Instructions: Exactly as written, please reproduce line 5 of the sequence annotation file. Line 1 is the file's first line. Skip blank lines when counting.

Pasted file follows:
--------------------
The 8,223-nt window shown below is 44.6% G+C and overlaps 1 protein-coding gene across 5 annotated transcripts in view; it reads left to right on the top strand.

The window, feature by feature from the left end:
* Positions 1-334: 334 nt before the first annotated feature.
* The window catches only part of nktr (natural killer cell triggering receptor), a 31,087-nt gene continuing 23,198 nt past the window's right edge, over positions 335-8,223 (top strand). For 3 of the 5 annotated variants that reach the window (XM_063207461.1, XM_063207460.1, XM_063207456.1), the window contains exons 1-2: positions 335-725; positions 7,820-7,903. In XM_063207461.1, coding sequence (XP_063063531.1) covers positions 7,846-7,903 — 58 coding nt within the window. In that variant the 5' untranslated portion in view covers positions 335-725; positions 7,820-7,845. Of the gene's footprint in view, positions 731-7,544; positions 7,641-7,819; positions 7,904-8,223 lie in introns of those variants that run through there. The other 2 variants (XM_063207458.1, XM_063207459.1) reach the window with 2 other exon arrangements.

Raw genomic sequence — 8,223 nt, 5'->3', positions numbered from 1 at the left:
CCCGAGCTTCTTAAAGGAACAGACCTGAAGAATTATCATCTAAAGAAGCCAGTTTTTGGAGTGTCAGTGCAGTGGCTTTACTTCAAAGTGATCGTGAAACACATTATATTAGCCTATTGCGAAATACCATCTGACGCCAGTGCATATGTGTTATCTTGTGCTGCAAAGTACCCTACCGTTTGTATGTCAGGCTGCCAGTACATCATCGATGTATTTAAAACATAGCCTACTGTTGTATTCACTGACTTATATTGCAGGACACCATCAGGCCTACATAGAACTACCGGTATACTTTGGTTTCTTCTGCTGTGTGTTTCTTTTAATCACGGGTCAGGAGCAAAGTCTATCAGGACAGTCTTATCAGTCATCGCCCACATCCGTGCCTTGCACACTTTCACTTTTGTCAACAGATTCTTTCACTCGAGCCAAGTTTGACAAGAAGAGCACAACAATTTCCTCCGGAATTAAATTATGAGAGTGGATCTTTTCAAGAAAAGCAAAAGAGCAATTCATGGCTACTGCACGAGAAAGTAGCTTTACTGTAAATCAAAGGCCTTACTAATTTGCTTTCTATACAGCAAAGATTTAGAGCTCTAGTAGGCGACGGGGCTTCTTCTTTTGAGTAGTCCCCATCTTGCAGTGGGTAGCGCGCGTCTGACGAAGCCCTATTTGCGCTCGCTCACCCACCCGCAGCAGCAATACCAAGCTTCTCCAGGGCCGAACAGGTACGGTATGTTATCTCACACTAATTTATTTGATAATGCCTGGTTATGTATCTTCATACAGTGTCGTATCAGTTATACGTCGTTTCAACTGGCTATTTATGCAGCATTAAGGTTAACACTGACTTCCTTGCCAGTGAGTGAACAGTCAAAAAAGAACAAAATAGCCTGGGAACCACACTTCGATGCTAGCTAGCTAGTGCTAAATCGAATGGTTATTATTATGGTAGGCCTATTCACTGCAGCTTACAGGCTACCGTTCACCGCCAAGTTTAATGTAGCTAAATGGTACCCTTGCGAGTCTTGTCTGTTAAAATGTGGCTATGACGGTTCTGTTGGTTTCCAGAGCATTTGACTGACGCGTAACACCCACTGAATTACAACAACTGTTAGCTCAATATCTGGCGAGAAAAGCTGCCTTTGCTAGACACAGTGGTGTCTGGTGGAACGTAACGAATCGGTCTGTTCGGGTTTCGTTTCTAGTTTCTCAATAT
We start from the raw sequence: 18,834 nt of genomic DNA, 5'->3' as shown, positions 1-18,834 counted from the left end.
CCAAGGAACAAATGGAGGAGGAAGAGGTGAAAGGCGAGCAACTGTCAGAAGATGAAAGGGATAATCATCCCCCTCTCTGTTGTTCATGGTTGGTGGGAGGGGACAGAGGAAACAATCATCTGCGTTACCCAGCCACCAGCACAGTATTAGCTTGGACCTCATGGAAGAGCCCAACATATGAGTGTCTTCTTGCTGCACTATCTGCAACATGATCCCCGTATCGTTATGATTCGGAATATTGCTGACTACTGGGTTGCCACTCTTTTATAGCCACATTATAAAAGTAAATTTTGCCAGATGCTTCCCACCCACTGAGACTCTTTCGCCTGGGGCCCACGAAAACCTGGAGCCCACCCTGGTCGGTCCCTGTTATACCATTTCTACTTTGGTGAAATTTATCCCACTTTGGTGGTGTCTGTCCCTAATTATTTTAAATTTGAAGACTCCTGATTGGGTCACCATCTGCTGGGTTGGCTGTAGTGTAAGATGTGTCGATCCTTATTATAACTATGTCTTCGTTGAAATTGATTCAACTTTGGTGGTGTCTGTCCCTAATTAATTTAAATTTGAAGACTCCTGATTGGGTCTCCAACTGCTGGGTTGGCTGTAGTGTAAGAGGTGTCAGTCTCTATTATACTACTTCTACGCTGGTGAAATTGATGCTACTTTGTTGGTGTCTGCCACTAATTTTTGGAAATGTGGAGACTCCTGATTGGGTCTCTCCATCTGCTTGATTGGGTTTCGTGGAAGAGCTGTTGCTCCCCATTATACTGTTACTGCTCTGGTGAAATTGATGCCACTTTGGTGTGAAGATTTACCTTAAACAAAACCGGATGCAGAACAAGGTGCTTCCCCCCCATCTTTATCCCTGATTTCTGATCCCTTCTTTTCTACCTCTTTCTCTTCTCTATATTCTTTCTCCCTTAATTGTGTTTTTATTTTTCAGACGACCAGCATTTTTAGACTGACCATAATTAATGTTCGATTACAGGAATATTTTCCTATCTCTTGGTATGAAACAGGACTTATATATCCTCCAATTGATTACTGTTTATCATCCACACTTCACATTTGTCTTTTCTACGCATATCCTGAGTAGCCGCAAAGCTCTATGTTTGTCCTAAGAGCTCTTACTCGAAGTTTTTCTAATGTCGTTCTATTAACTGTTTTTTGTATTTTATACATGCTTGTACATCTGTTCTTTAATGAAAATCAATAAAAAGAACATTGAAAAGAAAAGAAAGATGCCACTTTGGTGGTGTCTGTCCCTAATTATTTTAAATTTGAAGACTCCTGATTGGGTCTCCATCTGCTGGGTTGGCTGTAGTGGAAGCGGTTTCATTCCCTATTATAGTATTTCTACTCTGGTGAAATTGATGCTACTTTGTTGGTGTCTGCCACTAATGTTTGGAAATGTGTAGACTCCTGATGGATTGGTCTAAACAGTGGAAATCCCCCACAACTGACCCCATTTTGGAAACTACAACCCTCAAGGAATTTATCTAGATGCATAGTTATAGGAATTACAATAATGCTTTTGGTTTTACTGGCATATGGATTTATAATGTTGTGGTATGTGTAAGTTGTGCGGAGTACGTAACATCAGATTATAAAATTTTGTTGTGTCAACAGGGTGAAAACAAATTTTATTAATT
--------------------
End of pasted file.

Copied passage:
Raw genomic sequence — 8,223 nt, 5'->3', positions numbered from 1 at the left: